Writers and directors testified before Congress and the specially called House Un-American Activities Committee (HUAC). When a group of 10 writers and directors — the so-called Hollywood Ten — refused to testify before the committee, a Hollywood “blacklist” was instituted on November 25, 1947. On June 22, 1950, the journal Counterattack published Red Channels, a report on the “Communist Influence in Radio and Television.” The booklet identified 151 actors, writers, musicians, broadcast journalists, and others it believed were using the entertainment industry to spread Communist ideals. Even before publication, some on the list were already being denied employment because of their political beliefs. Beginning in May of 1947, the Counterattack newsletter published weekly information on the political views of entertainment figures.
On November 25, 1947 (the day after the House of Representatives approved citations of contempt for the Hollywood Ten because of their refusal to testify), Eric Johnston, President of the Motion Picture Association of America, issued a two-page press release that represented the views of the heads of the major studios. The “Waldorf Statement,” as it came to be called, announced the firing of the Hollywood Ten and stated:
“We will forthwith discharge or suspend without compensation those in our employ, and we will not re-employ any of the 10 until such time as he is acquitted or has purged himself of contempt and declares under oath that he is not a Communist. . . . We will not knowingly employ a Communist or a member of any party or group which advocates the overthrow of the government of the United States.”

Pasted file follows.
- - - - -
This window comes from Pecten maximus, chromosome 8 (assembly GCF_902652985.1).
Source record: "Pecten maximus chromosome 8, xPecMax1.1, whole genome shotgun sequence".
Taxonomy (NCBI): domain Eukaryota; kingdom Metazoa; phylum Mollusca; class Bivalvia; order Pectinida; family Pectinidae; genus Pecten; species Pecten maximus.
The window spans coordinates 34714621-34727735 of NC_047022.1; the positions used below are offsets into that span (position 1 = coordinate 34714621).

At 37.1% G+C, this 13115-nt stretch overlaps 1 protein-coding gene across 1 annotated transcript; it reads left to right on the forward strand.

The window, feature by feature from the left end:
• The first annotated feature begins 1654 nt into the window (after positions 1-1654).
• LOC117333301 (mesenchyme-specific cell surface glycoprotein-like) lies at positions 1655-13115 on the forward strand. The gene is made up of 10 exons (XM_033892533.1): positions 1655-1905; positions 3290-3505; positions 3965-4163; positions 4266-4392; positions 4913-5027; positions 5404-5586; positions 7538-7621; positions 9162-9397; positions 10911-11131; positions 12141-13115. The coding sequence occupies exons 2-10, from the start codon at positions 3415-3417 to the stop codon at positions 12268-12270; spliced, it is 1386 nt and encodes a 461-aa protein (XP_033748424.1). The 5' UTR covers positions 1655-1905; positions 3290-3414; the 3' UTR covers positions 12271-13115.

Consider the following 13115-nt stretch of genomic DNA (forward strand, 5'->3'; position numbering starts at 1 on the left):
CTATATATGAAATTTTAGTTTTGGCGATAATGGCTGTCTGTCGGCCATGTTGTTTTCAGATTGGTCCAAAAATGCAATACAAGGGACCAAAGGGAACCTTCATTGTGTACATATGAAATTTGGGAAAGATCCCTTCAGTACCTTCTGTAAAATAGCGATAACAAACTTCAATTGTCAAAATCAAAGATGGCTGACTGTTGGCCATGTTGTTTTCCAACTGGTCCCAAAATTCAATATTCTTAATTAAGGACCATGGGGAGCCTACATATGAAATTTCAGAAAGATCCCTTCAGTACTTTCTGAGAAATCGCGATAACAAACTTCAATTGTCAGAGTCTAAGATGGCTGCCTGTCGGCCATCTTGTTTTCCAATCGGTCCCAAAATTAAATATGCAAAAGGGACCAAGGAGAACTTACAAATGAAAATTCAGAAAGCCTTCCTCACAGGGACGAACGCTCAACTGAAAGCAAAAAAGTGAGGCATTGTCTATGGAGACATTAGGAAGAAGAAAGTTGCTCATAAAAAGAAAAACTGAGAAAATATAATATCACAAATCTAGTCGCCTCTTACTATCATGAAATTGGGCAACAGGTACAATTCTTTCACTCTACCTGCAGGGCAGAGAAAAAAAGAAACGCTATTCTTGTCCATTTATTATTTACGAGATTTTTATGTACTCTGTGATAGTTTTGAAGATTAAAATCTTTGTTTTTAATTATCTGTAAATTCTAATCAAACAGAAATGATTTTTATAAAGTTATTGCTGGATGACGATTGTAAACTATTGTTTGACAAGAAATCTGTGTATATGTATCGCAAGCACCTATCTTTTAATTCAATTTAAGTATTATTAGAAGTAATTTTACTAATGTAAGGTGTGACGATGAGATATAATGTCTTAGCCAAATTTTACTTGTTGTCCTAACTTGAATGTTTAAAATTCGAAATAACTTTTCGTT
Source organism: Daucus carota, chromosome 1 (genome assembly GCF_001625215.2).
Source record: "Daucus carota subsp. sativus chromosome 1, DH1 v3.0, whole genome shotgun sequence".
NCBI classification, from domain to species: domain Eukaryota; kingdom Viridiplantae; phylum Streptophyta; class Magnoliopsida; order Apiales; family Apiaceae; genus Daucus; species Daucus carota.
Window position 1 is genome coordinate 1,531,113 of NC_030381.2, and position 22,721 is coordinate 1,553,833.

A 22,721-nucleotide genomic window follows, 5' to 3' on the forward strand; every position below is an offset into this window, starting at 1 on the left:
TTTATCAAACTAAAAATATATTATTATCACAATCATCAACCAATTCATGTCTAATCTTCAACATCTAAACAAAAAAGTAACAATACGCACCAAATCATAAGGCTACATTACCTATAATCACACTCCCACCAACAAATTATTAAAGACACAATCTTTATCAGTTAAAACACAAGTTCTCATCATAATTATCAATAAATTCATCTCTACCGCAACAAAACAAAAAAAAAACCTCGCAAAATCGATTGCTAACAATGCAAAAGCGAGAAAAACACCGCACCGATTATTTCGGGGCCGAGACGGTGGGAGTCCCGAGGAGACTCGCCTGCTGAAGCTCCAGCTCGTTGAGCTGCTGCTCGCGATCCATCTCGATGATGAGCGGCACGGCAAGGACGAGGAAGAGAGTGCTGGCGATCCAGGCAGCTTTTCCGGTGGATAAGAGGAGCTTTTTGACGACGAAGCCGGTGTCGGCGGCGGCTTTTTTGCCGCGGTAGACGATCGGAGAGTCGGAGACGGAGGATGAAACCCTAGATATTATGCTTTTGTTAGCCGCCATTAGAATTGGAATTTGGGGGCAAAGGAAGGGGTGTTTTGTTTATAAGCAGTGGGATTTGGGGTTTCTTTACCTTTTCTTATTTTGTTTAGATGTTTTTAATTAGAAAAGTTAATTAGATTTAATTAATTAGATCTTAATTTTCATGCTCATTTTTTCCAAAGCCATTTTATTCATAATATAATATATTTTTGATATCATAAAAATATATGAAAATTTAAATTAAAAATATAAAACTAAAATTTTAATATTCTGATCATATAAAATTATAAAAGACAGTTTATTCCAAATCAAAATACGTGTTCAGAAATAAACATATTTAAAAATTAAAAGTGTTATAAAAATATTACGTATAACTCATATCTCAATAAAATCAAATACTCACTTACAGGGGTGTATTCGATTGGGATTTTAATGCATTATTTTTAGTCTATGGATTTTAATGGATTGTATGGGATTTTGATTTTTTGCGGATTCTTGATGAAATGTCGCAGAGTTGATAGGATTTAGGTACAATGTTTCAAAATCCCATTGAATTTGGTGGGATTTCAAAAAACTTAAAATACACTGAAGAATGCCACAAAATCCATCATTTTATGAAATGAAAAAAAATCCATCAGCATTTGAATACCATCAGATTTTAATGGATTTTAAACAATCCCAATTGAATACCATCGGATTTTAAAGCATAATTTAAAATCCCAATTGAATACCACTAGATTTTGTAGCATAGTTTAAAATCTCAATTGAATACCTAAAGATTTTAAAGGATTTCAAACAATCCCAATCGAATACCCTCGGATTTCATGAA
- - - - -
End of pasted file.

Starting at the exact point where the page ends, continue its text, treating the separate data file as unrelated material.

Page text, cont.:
Most people today would not recognize the names of the Hollywood Ten. The two-time Oscar-winner Dalton Trumbo (1905–1976) might be the exception since the release of the 2015 film Trumbo.
Read related article: “Did You Know that According to the Film ‘Trumbo’ Communism is All about Sharing?”
He started as one of the highest paid writers in Hollywood making $4000 per week and worked on a number of noted films: Kitty Foyle (1940), Thirty Seconds Over Tokyo (1944), A Guy Named Joe (1943), Spartacus (1960), and Our Vines Have Tender Grapes (1945), starring Edward G. Robinson whose name was published in the Red Channels booklet, although Robinson was never “officially” blacklisted.
Trumbo’s 1939 anti-war novel, Johnny Got His Gun,1 won an American Book Sellers Award that year.2 It didn’t help Trumbo that the novel was serialized in the Communist periodical The Daily Worker in March 1940 and “became ‘a rally point for the left’ which had opposed involvement in World War II during the period of the Hitler-Stalin pact.”
This and a visit from the FBI3 made Trumbo persona non grata among many in Hollywood, especially since, politics aside, bad publicity could doom a film that was written by a pacifist. How do you sell a movie to a patriotic public when the screenplay was written by a “Commie”? Hollywood was then and is now more about money than ideology. Left-leaning actors, writers, directors, and producers knew this, that’s why the movies they worked on did not espouse their radical ideology.